On checking, I've had it for two years now.
Mine has a motor.
I would not say I'm an expert and I don't have any experience with other roasters so I cannot compare.
I did have some "chuck out" roasts when learning - actually, I sent them to work with my husband because the people there had no idea of what good coffee actually was and so they all loved them.
I aim for first crack at ten minutes and for second crack to start at about fifteen. That is what I read on someone's discussion about using it and have been following that ever since.
I had to switch burners around a bit until I worked out a method that worked for me. Some people use those small portable ones with the butane bottles. I use the stove. At first I used a midsize burner and an aluminium foil baffle to concentrate the heat, which I needed to have it hot enough. These days, I get it to first crack on the wok burner to get the timing right and then switch it to a smaller one when first crack is established to coast through a bit more, as I read that first crack is exothermic and so you don't need to use as much heat during it, and also not after it, you can let the beans go into second crack at a lower temperature. I do need to keep some heat on into second crack but it's much less. Certainly to get those target times you need to get the heat down once first crack is happening but it's best to wait until it's rolling so it doesn't stall. Drop the heat too soon and it will tend to stall and that's not too great. You can turn the heat up again and it goes but it's not as good. It *is* pretty responsive to heat input changes.
What works for me is to have it fairly hot until smoke starts coming, then back it off a bit, then let it get into rolling first crack, then take it to a slower heat so it doesn't gallop into second crack too soon. Depending on the bean and the planned extraction method I usually finish it a bit before second crack, at the first snaps of second crack, or when it's got a little more into second crack. With the time targets I mentioned above.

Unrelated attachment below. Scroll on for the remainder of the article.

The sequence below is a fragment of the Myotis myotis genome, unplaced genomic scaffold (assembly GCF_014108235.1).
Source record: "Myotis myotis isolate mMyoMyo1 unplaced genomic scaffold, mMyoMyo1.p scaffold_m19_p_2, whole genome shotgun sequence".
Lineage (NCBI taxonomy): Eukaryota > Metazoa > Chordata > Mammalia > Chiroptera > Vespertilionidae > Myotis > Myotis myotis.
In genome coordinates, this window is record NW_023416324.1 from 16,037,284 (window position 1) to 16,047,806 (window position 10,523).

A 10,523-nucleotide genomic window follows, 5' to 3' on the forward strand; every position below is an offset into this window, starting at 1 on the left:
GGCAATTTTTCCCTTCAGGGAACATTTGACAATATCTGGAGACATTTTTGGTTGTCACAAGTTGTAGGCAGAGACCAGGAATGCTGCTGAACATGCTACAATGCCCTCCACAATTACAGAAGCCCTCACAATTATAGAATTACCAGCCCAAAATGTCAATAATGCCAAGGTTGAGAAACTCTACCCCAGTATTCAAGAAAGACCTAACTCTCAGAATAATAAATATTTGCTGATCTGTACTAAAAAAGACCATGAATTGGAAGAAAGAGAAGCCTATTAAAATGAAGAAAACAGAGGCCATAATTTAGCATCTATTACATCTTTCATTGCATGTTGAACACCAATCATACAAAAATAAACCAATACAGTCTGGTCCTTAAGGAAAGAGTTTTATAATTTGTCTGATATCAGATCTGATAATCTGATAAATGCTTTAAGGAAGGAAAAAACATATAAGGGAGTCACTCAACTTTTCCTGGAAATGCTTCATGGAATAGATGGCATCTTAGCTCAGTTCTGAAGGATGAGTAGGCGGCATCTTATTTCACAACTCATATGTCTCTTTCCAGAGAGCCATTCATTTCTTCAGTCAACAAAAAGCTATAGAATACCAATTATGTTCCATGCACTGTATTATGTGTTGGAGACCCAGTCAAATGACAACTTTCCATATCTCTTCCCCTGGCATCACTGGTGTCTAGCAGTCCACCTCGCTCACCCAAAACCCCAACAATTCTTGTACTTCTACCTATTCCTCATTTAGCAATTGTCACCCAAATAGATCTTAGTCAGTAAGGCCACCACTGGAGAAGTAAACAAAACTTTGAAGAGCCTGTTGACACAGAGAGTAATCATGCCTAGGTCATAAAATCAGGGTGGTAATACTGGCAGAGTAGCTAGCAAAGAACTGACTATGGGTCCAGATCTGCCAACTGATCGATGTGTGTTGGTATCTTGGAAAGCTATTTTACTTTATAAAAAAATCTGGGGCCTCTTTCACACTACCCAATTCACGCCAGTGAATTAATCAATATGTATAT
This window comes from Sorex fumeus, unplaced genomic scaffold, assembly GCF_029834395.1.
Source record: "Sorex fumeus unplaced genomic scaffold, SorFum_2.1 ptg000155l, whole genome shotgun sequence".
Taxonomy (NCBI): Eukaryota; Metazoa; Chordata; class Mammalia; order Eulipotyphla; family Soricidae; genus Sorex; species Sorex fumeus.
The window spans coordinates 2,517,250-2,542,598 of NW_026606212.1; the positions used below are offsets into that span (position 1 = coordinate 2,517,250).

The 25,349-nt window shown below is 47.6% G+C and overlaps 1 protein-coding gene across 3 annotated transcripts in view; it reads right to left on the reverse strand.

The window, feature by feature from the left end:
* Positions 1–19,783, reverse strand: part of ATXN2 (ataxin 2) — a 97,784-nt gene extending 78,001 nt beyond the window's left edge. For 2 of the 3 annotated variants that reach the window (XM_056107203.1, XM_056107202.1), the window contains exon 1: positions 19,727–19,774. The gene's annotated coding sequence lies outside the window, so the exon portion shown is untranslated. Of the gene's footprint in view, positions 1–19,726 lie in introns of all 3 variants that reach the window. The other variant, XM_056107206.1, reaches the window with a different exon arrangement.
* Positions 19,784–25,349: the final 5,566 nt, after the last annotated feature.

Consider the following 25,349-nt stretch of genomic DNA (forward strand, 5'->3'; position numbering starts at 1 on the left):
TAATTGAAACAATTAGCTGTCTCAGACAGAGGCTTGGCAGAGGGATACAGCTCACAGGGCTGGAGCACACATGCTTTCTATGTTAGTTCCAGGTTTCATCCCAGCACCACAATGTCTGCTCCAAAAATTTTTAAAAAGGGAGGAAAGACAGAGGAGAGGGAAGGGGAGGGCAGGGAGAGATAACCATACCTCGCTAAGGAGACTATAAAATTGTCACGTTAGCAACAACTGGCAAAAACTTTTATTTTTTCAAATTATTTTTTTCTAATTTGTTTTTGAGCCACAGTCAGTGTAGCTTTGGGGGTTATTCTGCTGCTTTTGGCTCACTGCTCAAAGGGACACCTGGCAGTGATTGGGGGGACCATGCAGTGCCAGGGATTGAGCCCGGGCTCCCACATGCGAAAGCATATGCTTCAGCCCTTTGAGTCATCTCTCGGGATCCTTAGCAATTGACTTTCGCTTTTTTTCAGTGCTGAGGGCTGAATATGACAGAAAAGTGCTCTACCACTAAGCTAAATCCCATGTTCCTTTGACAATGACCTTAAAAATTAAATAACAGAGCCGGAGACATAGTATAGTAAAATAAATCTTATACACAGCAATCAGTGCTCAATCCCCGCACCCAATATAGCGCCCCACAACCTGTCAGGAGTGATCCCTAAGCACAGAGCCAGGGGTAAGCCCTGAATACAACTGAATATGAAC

I do give it a visual check as it goes, generally in the period after first crack, but when learning I was doing it more often. I rely on ear a lot more now, but as it's getting close, I'll tip a few beans into the bowl I'm putting them into, and decide whether to stop then or to go a bit longer. Even if I do that a few times that's OK because it's just a mix of flavour profiles from lighter to darker and I don't mind that. Obviously I'm doing that after a check into the drum shows that they are pretty close to being ready. You need a decent directed light to do that.
Different beans will sound different. Some will crack louder or quieter, they may go all around the same time or others will crack over a longer time period. First crack is louder and some have a very subtle second crack. It's very seat-of-the-pants and I'm probably not doing it to the absolute optimum but I've been enjoying what I've been drinking and others enjoy it too so something is going right.
You won't be expecting as even a roast as you would get in say a convection roaster. If I post photos I get comments about unevenness and also about divots in the beans but I don't worry too much about that these days, it's kind of a function of the fact that some beans will end up contacting the copper more than others, even with shaking. Some varieties will tend to roast more evenly and some less so. The unwashed Africans simply will not roast evenly for me. But, generally my beans tend to be more even than the photos you have been showing. So, something to work on. I don't shake all that often and sometimes I forget for a few minutes, like if I'm doing something else at the time. When I do, I use a sort of figure eight motion, to try to get it all mixed up. I try to do it at least every couple of minutes. Probably that's not optimum either but it's working OK. I've read every minute is good but that means I can't easily go and load the dishwasher or whatever while roasting.
Whether to roast different beans together or separately, for me, depends on the bean and what I want out of it. If they are similar in size and hardness I'll do it more together if I'm blending. Lately though I tend to roast different beans separately. But most recently I'm just grabbing roasting time windows when I can and doing single roasts of SO beans like Yirgacheffe and PNG Kimel, instead of roasting greater numbers of types of beans separately.
Like I said, I'm not an expert and also I can get a bit distracted, but it's good enough for me and for the people that I've given coffee to.
The photo below was from October last year. I was experimenting with roasting a bit lighter than I'd mostly done in the past. I got a bit distracted on one of them (I often multi-task when roasting and check in while doing other things, and/or keep an ear on it) and it got a bit darker than intended but it tasted OK. In no particular order, there are Brazilian, Honduran, Ethiopian and Sumatran beans in the photo.
I hope my post helps. I'll answer any questions you have of me, with the disclaimer that I'm only someone who enjoys a bit of home coffee roasting and drinking.